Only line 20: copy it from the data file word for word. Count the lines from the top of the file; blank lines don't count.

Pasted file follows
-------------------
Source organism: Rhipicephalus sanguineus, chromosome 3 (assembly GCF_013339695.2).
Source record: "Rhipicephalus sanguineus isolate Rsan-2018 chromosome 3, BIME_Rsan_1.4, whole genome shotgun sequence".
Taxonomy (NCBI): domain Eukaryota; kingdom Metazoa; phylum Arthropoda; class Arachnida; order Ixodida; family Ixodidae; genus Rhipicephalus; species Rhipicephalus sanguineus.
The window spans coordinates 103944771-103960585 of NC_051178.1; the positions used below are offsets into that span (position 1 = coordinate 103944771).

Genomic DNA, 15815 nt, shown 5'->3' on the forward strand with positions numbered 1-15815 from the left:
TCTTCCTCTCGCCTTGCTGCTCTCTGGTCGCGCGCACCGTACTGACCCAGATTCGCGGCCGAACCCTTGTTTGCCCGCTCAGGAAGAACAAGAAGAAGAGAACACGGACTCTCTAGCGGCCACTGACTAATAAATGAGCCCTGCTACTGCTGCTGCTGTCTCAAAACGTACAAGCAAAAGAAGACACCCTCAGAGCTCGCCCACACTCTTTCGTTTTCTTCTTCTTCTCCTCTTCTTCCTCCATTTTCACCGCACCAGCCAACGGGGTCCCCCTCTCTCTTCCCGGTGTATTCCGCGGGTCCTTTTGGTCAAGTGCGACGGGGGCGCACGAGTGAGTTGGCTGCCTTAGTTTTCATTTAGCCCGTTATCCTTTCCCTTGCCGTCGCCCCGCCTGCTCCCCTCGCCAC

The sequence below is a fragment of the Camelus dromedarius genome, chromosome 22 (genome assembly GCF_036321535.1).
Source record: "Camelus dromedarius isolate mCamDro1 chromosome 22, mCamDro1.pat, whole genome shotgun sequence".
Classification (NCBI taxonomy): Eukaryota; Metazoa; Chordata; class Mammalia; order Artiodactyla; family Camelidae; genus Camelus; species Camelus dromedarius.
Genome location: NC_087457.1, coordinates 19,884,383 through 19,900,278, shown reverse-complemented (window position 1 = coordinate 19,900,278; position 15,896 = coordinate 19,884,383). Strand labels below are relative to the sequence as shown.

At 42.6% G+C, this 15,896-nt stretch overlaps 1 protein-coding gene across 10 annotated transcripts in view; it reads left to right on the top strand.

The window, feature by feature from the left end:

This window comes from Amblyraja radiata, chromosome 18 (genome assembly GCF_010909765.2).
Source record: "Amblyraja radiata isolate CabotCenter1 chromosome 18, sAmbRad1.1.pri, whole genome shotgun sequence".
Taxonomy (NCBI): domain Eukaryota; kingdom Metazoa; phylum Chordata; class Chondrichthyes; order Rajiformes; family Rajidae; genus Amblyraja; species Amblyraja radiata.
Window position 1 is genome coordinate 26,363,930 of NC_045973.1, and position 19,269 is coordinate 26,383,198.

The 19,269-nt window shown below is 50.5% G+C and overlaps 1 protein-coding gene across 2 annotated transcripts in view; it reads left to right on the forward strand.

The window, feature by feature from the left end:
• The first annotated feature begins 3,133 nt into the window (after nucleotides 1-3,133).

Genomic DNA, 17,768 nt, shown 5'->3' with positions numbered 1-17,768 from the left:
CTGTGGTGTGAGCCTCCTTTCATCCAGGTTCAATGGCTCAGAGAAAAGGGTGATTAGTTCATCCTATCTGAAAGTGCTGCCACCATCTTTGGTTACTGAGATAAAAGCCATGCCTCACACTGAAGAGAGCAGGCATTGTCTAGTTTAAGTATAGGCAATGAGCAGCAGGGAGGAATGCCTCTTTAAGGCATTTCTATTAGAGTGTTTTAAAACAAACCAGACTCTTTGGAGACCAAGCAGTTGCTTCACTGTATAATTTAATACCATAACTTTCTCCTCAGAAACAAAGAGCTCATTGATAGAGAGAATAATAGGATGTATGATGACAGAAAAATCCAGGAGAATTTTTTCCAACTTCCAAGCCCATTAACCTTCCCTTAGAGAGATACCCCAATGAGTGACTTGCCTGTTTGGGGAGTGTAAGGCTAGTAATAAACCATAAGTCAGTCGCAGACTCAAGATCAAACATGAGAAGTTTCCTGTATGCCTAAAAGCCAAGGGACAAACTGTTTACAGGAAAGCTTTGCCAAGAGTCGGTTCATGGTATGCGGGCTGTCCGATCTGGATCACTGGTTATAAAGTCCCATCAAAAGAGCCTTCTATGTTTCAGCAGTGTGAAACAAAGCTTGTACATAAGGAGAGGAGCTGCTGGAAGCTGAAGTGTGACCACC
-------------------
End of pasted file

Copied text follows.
Genomic DNA, 17,768 nt, shown 5'->3' with positions numbered 1-17,768 from the left: